Raekwon has the greater challenge -- his last effort was 1995’s Only Built 4 Cuban Linx, widely regarded as the definitive Wu-Tang album. Fans of Raekwon‘s testy verbal style -- flashy rhyme bursts colored by ghetto-stoop wisdom -- won’t despair. On songs like ”F**k Them“ and ”Raw,“ Rae spits a seemingly endless array of verses, full of street-culture signifyin‘ and biting bravado. Yet Rae works exclusively with a squad of no-name producers who largely swing between two narrow musical poles: whiny strings and pensive piano chords, thin shadows of Rza’s dramatic nuances. Despite Rae‘s propulsive vocals, the production can’t keep up, almost slowing Immobilarity to the point of immobility.
In comparison, Inspectah Deck makes the most of his debut disc, Uncontrolled Substance, by producing many of his own songs and enlisting the help of Rza‘s more gifted proteges (True Master, 4th Disciple). Deck rolls thick in the smoky soul touch we’ve come to associate with the Wu, ranging from the impelling drum thunder on ”9th Chamber“ to the moody melodics of ”Elevation.“ Moreover, Deck‘s vivid portraits of rap noir -- ”Word on the Street“ and ”Femme Fatale“ -- are masterful works of lyrical minimalism, with simple phrases conveying the weight of whole paragraphs. While Rae makes a brave move to stand on his own two, Deck shows that staying true to the Wu aesthetic doesn’t mean having to hide behind the abbot‘s cloak. Like the ”Trouble Man“ alter ego he cops from Marvin Gaye, Deck makes his mark with a stylishly dark side unleashed through his twisted metaphors. (Oliver Wang)
CANDIRIAProcess of Self-Development (MIA)
Talk about an identity crisis: Candiria is the Sybil of the aggro world. These Brooklyn cats go for the next multilevel on the shape-shifting new album Process of Self-Development, a feat they pull off with mixed results. Though dubbed a jazz-metal fusion band, Candiria don’t hybridize disparate styles like the nu-skool so much as spontaneously morph into nonmetal entities entirely.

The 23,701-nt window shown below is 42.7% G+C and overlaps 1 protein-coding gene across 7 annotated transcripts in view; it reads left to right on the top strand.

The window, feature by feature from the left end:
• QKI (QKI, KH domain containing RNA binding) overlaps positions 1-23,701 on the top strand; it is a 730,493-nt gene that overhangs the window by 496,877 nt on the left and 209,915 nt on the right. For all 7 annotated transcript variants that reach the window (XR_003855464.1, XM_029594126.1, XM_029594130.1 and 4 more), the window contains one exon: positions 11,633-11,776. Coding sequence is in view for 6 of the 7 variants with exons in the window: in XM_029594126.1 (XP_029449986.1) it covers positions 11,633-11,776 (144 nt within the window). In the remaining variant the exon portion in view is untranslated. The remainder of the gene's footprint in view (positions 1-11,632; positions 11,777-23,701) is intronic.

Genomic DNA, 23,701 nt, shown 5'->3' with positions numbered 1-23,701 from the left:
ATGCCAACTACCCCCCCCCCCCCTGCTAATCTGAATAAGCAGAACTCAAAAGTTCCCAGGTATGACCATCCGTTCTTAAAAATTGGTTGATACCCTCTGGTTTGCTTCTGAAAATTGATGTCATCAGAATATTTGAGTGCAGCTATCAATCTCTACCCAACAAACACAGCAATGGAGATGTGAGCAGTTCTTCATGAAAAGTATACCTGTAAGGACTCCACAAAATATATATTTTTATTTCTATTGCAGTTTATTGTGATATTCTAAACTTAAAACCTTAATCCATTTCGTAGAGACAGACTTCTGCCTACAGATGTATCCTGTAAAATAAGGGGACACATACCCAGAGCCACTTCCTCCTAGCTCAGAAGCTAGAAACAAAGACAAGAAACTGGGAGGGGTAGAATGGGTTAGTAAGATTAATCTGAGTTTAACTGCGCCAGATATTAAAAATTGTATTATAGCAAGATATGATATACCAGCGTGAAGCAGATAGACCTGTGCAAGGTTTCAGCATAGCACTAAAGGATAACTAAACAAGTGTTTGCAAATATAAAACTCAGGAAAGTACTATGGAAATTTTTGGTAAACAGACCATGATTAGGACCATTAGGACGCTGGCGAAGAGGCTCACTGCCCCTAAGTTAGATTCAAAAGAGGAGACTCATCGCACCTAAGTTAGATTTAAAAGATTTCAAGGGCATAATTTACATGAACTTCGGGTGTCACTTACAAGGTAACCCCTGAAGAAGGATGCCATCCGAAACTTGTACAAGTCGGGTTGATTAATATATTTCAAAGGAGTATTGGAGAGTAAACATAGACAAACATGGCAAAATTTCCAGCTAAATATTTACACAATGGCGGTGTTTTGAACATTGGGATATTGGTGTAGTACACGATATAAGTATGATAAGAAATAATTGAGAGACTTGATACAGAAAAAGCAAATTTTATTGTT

It was tempting to dismiss the sultry trumpets and hot tenor sax on ‘95’s Surrealistic Madness as simply trying too hard, and unfortunately Candiria still seem like dabblers on Process, attempting to be all things to all people. While freeform jazz interludes like ”Work in Progress“ stand on their own outside the context of the band‘s choppy metallic crunch, the horn players are guest musicians, not anyone in Candiria. The comprehensive list of name-brand blowers and legends on the insert is suspect, too -- are they saying, ”We’re not just hard-rock morons, we appreciate serious music like jazz, too“? They also make a big to-do about how no samples are used on the hip-hop track ”Method of Expression,“ but so what? The tune is boring. Too spastic for anything as humdrum as verse-chorus-verse structures, the songs‘ nonrepeating lyrics are divided into multiple chapters, but these are really just arbitrary pauses where Carley Coma can draw another lungful and continue his paranoid, apoplectic rants on everything from germ warfare (”Mathematics“), to political corruption (”Three Times Again“), to general malaise and putrefaction (”Temple of Sickness“). The lyric sheet is cryptic enough, while aurally it’s so much word salad, but Coma‘s warm, growly voice is music all by itself.